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Tissue-specific and trait-associated variation of human DNA methylation

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Thesis type
(Thesis) M.Sc.
Date created
Author: Farré, Pau
Epigenetics refers to a host of different mechanisms that regulate the expression levels of genes in an organism that do not rely on direct changes to the DNA sequence. These marks are heritable and sensitive to external signals. One epigenetic mechanism is DNA methylation, which consists on the attachment of a methyl group to a CpG dinucleotide. With the use of microarrays, DNA methylation studies typically interrogate the methylation status of hundreds of thousands of CpG sites in cohorts that range from tens to hundreds of individuals. In this thesis we identify tissue-specific and trait-specific patterns of methylation and highlight biological features associated with them. We also quantify the extent to which DNA methylation can optimally encode information about certain human traits.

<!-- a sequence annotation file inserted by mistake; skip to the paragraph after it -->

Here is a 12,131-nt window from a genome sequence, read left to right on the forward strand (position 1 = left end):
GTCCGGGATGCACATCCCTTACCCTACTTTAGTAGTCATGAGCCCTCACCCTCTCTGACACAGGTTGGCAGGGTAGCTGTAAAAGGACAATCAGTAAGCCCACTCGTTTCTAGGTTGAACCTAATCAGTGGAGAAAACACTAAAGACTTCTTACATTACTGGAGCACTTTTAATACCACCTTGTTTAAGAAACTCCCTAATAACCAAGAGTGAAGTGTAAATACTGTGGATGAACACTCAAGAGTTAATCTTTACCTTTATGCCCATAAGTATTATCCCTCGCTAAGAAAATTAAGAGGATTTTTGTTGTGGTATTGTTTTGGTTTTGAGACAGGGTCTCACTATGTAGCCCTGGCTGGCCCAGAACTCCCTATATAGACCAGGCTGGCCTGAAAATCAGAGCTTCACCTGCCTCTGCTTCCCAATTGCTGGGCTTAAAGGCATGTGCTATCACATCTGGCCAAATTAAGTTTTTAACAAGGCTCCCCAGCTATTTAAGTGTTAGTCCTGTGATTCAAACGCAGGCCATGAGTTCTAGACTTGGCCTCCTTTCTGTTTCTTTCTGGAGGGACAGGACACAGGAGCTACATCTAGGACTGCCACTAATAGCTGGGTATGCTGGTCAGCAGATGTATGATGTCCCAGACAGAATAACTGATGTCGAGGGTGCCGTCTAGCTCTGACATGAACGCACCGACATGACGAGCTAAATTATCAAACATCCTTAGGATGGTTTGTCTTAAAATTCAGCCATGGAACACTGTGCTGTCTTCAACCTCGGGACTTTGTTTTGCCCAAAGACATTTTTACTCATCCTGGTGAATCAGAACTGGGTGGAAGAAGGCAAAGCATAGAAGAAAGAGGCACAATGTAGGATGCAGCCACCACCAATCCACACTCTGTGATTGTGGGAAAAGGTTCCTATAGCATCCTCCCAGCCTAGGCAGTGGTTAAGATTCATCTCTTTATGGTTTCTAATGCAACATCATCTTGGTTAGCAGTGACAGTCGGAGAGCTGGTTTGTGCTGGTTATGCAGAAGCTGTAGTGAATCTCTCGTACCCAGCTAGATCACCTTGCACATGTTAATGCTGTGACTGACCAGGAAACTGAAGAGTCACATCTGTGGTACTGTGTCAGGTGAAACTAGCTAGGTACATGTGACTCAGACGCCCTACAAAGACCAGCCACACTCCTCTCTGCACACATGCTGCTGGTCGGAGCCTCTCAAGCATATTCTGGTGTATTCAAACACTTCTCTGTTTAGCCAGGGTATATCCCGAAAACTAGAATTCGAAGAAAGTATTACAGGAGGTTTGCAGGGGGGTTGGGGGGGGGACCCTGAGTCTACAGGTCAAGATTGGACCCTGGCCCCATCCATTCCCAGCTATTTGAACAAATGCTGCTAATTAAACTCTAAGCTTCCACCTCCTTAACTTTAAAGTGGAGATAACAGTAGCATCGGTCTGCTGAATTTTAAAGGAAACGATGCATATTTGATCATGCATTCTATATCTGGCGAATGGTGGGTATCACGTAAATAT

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Supervisor or Senior Supervisor
Thesis advisor: Emberly, Eldon
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